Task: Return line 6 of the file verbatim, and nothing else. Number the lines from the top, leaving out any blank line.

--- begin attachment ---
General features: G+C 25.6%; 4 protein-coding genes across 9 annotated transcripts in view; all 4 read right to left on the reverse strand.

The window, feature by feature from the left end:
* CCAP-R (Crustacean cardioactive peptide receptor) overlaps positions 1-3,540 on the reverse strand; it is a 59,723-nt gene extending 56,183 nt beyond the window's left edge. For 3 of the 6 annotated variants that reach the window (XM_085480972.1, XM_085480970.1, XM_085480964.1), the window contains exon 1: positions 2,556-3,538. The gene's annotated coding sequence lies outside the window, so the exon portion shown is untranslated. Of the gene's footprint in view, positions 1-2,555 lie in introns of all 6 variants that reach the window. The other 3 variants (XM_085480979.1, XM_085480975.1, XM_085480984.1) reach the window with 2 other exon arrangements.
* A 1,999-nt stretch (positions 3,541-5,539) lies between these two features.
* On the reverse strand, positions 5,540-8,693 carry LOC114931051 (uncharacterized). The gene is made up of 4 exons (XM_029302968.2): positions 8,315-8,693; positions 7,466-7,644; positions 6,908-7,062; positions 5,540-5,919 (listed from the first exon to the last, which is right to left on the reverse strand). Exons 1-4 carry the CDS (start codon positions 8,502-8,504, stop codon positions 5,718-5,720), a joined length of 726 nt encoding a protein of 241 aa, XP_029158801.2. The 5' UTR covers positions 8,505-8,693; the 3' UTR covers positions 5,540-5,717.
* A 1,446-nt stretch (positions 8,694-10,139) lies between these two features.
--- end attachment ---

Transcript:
* A 1,446-nt stretch (positions 8,694-10,139) lies between these two features.